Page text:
WORLD BOOK DAY – 3rd March 2022
Created by UNESCO on 23 April 1995, World Book Day is a celebration of books, authors and illustrators. Its ultimate aim is to encourage children and young people to discover the pleasure of reading. Over 100 countries around the world mark World Book Day each year.
Why Reading For Pleasure Is Important
Numerous studies have shown that the benefits of reading for pleasure are profound. According to the Organisation for Economic Co-operation and Development, “Reading for pleasure is the single biggest indicator for success in life, more than family circumstances, educational background, or income.”
There is apparently a big difference between simply being able to read and reading for pleasure in terms of the effect on academic success, mental health and future economic success. Cressida Cowell, author of the hugely popular children’s book How to Train your Dragon says: “Books enable children to discover new worlds, meet new people and learn about the past, but they also have the power to transform lives. By sparking imagination, stimulating critical thinking and helping to develop empathy, reading gives children the very skills they need to succeed at school, at work and in life”.
There are also correlations between success and how many books children grow up amongst. An Australian study, analysing data from more than 160,000 adults from 31 different countries, revealed that growing up in a houseful of books helps children develop literacy and numeracy skills. The impact is such that teenage school leavers who grew up with a home library of at least 80 books had literacy, numeracy and, to a lesser extent, IT skills equivalent to a university graduate who grew up without a home library.
It’s clear, then, that having access to books and, importantly, learning to read for pleasure, is vital in nurturing success – and good mental health. But what about children who don’t have access to a library at home? In the UK, nearly 400,000 children don’t have a book of their own. This is where World Book Day plays a vital role.
Research has found that 96.9% of children in the UK have heard of World Book Day and children who participate in World Book Day activities are more engaged in reading and books than those who don’t.
25 years of World Book Day UK and Ireland
This year is the 25th anniversary of World Book Day in the UK and Ireland. Held on the first Thursday in March, slightly earlier in the year than other countries, World Book Day 2022 falls on 3rd March. It’s an important day in the calendar of schools, libraries, authors, illustrators, publishers and bookshops.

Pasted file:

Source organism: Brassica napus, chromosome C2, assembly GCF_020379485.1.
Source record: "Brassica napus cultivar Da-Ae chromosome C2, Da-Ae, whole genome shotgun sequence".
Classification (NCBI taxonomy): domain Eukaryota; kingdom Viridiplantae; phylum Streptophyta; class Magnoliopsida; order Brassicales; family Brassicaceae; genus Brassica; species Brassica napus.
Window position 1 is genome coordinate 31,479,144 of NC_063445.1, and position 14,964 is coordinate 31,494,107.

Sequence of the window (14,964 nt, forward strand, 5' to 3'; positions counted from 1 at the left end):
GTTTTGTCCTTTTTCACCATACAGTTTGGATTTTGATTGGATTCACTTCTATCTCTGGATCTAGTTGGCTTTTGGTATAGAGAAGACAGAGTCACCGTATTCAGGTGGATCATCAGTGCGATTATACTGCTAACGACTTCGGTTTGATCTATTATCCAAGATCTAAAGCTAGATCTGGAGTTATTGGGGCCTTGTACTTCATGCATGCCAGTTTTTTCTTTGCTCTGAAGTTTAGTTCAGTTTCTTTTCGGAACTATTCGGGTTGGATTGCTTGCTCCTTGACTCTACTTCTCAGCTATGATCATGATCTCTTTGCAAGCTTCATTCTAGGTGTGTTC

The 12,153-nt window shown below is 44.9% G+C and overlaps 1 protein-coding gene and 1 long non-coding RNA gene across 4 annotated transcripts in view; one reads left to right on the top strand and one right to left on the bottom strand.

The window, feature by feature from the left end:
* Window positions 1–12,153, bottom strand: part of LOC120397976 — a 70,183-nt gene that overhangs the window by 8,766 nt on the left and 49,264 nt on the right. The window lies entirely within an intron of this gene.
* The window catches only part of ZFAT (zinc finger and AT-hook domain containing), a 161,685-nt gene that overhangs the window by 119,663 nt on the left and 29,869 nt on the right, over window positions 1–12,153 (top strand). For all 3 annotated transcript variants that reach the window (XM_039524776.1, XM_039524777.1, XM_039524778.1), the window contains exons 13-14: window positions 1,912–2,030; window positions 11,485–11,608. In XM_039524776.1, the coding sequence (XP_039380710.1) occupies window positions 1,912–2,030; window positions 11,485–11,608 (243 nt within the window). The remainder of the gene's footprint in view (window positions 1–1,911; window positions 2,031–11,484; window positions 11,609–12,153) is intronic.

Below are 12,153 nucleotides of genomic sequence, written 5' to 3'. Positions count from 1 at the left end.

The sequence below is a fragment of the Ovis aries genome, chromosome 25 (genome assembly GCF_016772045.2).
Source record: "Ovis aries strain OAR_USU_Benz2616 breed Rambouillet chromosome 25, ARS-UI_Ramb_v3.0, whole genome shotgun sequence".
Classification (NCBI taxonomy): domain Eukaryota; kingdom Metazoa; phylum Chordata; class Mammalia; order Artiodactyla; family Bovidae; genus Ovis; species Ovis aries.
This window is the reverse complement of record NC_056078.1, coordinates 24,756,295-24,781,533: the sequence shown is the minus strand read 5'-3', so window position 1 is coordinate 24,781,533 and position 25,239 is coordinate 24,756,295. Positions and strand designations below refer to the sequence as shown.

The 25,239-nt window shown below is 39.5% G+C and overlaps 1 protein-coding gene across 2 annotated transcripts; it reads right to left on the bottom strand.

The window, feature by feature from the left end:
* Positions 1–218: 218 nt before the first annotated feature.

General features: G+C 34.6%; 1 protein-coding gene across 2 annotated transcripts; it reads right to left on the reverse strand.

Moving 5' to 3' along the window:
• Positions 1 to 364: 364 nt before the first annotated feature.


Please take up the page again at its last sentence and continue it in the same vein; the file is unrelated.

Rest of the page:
Most of all, it’s a day designed to spark interest in reading amongst children and young people. Among the activities organised are dressing up as a favourite book character, free digital live events featuring authors and illustrators, competitions, as well as setting aside time to just sit and read during the day.
This year’s theme, ‘You are a reader’, is a message to all children that there is a book for everyone.
£1 Book Tokens
World Book Day also makes book ownership possible. The event is sponsored by National Book Tokens who distribute 15 million £1 book tokens to all children and young people in full-time education. The tokens can be exchanged for £1 books that have been created especially for World Book Day, with options for children of all ages, interests, and stages of reading. They can also be used to get £1 off any full price book. The tokens can be used at booksellers, including supermarkets.
How To Encourage Children To Read
Setting aside even just 10 minutes a day can make a difference to how a child perceives reading. World Book Day lists six elements that research has shown is important in supporting a child to reach for pleasure:
- Being read to regularly
- Having books at home and school
- Finding time to read
- Having trusted help to find a book
- Giving children a choice in what to read
- Making reading fun
How To Get Involved
The World Book Day website is full of useful information and fun resources for in school and at home. There are sections dedicated to:
If you aren’t involved in education and perhaps don’t have children of your own, there are still plenty of ways to support World Book Day, including making a donation, fundraising or buying merchandise.
For more information, visit www.worldbookday.com